Economic Articles from 2017

Demonetization: The Sinister Agenda Behind Washington’s “War On Cash”

[Economics]
Demonetization: The Sinister Agenda Behind Washington’s “War On Cash”
By F. William Engdahl
Posted February 5, 2017

war on cash has sinister originsIt’s kinda sneaking up on us like an East Texas copperhead pit viper. It began to get some wide attention in 2016, with prominent economists and financial media suddenly talking about the wonderful benefits of a “cashless society.”

The move to a purely digital money system would be Big Brother on steroids. It would allow the relevant governments to monitor our every money move with a digital trail, to confiscate deposits in what now are legal bank “bail-ins” as was done in Cyprus in 2013. If central banks move interest rates into negative, something the Bank of Japan and ECB in Frankfurt are already doing, citizens have no choice than to spend the bank money or lose. It is hailed as a way to end tax avoidance but it is far, far more sinister. More…

Five Economic Reforms Millennials Should Be Fighting For

[Economic]
Five Economic Reforms Millennials Should Be Fighting For
By Jesse A. Myerson
Posted February 2, 2017

millenials need to fight for economic reformFive years after Wall Street crashed, America’s banker-gamblers have only gotten richer, while huge swaths of the country are still drowning in personal debt, tens of millions of Americans remain unemployed – and the new jobs being created are largely low-wage, sub-contracted, part-time grunt work.

Millennials have been especially hard-hit by the downturn, which is probably why so many people in this generation (like myself) regard capitalism with a level of suspicion that would have been unthinkable a decade ago. But that egalitarian impulse isn’t often accompanied by concrete proposals about how to get out of this catastrophe. Here are a few things we might want to start fighting for, pronto, if we want to grow old in a just, fair society, rather than the economic hellhole our parents have handed us. More…

India, Death by Demonetization: “Financial Genocide”, The Crime of the Century

[Economic]
India, Death by Demonetization: “Financial Genocide”, The Crime of the Century
By Peter Koenig
Posted January 31, 2017

the bankers winA Financial genocide, if there was ever one. Death by demonetization, probably killing hundreds of thousands, if not millions of people, through famine, disease, even desperation and suicide – because most of India’s money was declared invalid. The official weak reason for this purposefully manufactured human disaster is fighting counterfeiting. What a flagrant lie! The real cause is of course – you guessed it – an order from Washington.

On 8 November, Narendra Modi, the Indian Prime Minister, brutally declared all 500 (US$ 7) and 1,000 rupee-notes invalid, unless exchanged or deposited in a bank or post office account until 31 December 2016. After this date, all unexchanged ‘old’ money is invalid – lost. Barely half of Indians have bank accounts.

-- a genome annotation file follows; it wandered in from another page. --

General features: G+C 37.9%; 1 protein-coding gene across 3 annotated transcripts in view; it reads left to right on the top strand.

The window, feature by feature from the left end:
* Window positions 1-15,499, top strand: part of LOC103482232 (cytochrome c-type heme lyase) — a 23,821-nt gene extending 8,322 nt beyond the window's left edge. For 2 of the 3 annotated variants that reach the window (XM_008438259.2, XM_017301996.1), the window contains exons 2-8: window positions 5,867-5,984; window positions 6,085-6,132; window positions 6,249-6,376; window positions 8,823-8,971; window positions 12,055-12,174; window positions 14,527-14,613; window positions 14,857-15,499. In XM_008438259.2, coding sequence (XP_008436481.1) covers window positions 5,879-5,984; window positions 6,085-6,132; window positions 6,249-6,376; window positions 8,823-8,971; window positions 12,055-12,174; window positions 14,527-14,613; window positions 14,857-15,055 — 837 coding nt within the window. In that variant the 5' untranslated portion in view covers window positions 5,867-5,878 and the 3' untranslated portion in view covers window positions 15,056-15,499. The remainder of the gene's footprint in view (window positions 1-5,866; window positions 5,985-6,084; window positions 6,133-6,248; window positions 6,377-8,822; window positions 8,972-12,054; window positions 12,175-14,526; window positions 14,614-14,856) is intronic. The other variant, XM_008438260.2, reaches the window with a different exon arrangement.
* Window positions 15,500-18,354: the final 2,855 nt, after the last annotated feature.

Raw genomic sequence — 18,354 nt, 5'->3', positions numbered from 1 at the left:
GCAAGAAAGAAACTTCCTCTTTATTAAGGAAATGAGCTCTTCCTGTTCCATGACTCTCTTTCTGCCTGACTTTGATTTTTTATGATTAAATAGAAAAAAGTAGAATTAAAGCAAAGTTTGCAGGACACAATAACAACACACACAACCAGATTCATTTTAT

The final goal is speedy global demonetization. India is a test case – a huge one, covering 1.3 billion people. If it works in India, it works throughout the developing world. That’s the evil thought behind it. “Tests” are already running in Europe. More…

Remember, that buying something with cash may be one of the last things you can do anonymously. Once all money is digital, every transaction will be recorded and monitored for both known and unknown purposes.

How to Cut Infrastructure Costs in Half

[Economic]
How to Cut Infrastructure Costs in Half
by Ellen Brown
Posted January 28, 2017

cut infrastructure costs in halfPresident-elect Donald Trump has promised to rebuild America’s airports, bridges, tunnels, roads and other infrastructure, something both Democrats and Republicans agree should be done. The country needs a full $3 trillion in infrastructure over the next decade.

The $1 trillion plan revealed by Trump’s economic advisers relies heavily on public-private partnerships, and private equity firms are lining up for these plumbing investments. In the typical private equity water deal, for example, higher user rates help the firms earn annual returns of anywhere from 8 to 18 percent – more even than a regular for-profit water company might expect. But the price tag can come as a rude surprise for local ratepayers. More…

Draining the Swamp in Washington Through Community Banking

[Economic]
Draining the Swamp in Washington Through Community Banking
By Pam Martens and Russ Martens
Posted January 25, 2017

draining the swamp by using community banksThe currency of Washington’s power politics is campaign money. Much of that campaign money flows from Wall Street’s biggest banks: its lobbyists, its Political Action Committees, its employees and their spouses. After flooding the presidential campaign with money, Wall Street is then rewarded by being allowed to make cabinet hiring decisions as part of the new President’s transition team, ensuring continuity government and an incurable malignancy on American democracy.